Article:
Meeting emission regulations standard in diesel engines is hardly possible without a properly functioning exhaust fluid system; hence, the service exhaust fluid system warning signal requires immediate attention if you suddenly discover it on your truck.
The system is designed to run on DEF fluid which is subject to exhaustion. Running out of this fluid or experiencing the system warning message is not good for your engine. Therefore, you must find a way out as soon as possible.
However, not to worry! This article explains what the exhaust fluid system and the warning light mean, as well as the solution to the problem if it ever occurs in your vehicle.
What is Exhaust Fluid System?
Several systems have been built in various vehicles to enable car owners to overcome emission regulations. Besides the EGR (exhaust gas recirculation) system and DPF – diesel particulate filter, the exhaust fluid system is also designed to enhance a vehicle’s ability to operate proper emission.
The exhaust fluid system is responsible for minimizing the emissions of nitrous oxide (NOx), enabling a vehicle to meet the emissions regulations standard. This is common with diesel-powered truck engines. The system works with diesel exhaust fluid, popularly known as DEF.
The fluid is as important as other fluids in a vehicle. This is because running on a low DEF fluid level can affect the vehicle’s engine as much as a low engine oil level can also impact an engine. However, let’s see how the exhaust fluid system works to appreciate it better.
How Exhaust Fluid System Works
The exhaust fluid system runs on diesel exhaust fluid (DEF), which is an aqueous urea classified solution comprising 32.5% of urea and about 67.5% of deionized water. The objective of the system’s operation is to minimize air pollution caused by diesel engines.
This is how the whole operation works. The diesel exhaust fluid (urea solution) is injected into the vehicle’s exhaust upstream of the selective catalytic reduction (SCR) catalyst in order to vaporize and decompose into carbon dioxide and ammonia.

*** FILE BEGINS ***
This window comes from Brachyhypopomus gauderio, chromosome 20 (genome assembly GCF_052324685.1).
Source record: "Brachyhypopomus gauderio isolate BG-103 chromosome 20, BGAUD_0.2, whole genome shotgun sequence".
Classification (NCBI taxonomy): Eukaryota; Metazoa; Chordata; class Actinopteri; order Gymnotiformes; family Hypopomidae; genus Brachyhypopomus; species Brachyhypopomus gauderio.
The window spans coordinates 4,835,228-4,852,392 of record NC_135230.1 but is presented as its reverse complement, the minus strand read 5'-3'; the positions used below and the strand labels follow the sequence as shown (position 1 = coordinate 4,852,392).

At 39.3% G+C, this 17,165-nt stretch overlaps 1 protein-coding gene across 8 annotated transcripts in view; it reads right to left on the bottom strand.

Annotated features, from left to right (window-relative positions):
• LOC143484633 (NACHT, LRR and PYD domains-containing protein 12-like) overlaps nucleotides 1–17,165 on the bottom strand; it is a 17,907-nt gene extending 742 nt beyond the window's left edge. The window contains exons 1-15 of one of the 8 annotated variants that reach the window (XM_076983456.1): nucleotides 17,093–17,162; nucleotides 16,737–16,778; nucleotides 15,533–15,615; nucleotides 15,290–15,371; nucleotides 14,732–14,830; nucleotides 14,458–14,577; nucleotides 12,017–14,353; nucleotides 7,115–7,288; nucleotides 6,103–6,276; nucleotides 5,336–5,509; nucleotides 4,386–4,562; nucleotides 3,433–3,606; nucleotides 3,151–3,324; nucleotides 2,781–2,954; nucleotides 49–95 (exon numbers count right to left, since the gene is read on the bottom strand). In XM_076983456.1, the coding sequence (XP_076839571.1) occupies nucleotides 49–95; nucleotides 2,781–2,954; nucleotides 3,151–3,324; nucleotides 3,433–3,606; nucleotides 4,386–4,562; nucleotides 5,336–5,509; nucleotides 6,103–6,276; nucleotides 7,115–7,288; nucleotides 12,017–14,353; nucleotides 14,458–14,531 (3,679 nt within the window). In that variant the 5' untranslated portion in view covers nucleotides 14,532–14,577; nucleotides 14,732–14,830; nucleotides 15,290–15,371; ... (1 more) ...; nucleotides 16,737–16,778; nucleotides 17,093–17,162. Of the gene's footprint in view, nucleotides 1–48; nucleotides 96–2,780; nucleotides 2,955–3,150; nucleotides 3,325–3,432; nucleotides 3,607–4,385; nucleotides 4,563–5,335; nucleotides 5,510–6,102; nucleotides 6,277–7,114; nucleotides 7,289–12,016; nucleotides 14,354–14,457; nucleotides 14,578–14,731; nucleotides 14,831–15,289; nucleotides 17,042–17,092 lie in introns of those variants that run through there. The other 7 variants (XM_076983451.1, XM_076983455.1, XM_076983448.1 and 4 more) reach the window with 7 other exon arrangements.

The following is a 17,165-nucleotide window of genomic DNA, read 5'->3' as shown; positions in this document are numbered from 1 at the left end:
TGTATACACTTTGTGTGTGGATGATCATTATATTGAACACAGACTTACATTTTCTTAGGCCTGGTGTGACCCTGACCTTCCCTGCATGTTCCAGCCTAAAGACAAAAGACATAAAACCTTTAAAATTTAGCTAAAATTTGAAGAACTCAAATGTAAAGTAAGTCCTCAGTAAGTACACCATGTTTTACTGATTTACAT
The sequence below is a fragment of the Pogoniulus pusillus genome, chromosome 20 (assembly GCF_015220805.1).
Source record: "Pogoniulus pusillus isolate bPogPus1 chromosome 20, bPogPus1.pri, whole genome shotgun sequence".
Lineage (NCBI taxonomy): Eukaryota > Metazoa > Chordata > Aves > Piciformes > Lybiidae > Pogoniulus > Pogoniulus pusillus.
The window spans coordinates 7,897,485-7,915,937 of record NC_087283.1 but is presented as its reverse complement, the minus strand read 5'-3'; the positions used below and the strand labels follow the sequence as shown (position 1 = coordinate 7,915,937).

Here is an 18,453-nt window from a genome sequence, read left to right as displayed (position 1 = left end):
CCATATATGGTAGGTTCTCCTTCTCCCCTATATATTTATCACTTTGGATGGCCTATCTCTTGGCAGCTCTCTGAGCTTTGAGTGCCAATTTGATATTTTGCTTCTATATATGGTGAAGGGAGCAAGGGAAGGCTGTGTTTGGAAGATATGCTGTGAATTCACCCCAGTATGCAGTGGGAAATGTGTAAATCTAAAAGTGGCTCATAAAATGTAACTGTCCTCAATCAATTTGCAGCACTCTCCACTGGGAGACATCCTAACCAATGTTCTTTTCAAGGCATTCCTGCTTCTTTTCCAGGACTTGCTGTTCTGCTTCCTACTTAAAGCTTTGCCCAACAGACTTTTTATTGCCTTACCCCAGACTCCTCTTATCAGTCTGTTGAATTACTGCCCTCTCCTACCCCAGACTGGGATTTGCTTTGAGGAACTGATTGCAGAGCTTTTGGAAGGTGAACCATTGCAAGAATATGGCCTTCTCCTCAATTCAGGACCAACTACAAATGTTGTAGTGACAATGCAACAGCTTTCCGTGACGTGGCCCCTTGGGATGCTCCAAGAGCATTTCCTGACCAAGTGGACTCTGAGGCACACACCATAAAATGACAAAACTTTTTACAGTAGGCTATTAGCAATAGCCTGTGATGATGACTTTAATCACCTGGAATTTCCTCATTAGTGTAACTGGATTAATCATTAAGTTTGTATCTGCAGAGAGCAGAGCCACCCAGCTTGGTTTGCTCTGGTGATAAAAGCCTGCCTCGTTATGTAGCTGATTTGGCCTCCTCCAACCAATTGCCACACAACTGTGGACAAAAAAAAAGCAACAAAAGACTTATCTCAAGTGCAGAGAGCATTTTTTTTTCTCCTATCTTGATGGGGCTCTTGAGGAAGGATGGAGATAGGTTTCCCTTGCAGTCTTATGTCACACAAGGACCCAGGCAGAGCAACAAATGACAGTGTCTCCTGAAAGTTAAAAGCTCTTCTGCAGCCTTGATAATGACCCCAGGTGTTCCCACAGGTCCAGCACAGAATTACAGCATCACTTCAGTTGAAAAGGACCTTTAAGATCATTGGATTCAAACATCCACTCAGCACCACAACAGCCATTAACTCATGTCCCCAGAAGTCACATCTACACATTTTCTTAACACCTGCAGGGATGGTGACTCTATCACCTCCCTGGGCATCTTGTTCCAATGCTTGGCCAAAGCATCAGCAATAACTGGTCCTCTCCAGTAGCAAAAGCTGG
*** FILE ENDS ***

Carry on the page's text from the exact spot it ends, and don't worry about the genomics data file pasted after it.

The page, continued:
The ammonia synergizes with the catalyst to convert harmful emissions (NOx gases) into harmless nitrogen and water. With this operation on, diesel trucks are able to reduce air pollution to meet emissions standards.
Unfortunately, the DEF fluid is not inexhaustible. The exhaust fluid system requires a constant refill of the fluid to keep it running smoothly. Otherwise, it may trigger a service system error signal in the vehicle.
For instance, the service exhaust system in a Duramax diesel engine can pose a serious challenge if not rectified immediately. Let’s see what the warning signal means below.
What Does Service Exhaust Fluid System Mean?
Service exhaust fluid system signal means something has tampered with a vehicle’s DEF system, thereby displaying a DEF-related trouble code on the dashboard.
When this message surfaces, it necessitates immediate action to prevent the system from further damage that may be costly to fix. Typically, every truck has a designated warning light on the dashboard that triggers whenever you’re running low on diesel exhaust fluid.
So, the driver’s responsibility is to study this warning signal and top off the fluid when necessary in order to avoid any costly damage. The service exhaust fluid system in a 2011 Duramax is a critical issue if you drive a truck with the diesel engine.
However, if you’re experiencing the service exhaust system warning signal on your dashboard, there’s a way out.
How to Fix Service Exhaust Fluid System
Once you spot the service exhaust fluid system signal on your vehicle’s computer system, ensure to fix it immediately. These service exhaust fluid system reset tips will help you resolve the issue in a few steps. The guide below is for a 2011 GMC Sierra 2500 HD. It can also fix the issue with other diesel car models.
Test the reductant fluid heater
The reductant fluid heater is responsible for preventing the diesel exhaust fluid (DEF) from freezing in low temperatures. You may want to check out the component if you suddenly see the service DEF system warning message.
So, get a digital multimeter to test for the resistance. Before that, carefully disconnect the vehicle’s Glow Plug Control Module. Then, test the resistance level on the (orange/white) pin 11 and the ground. It should be within 2 – 4 Ohms.
Replace the reductant fluid heater
If the reductant fluid heater resistance level is inaccurate, you may have to replace the component immediately before proceeding to the next step. However, kindly move to the next step below if the resistance level is okay.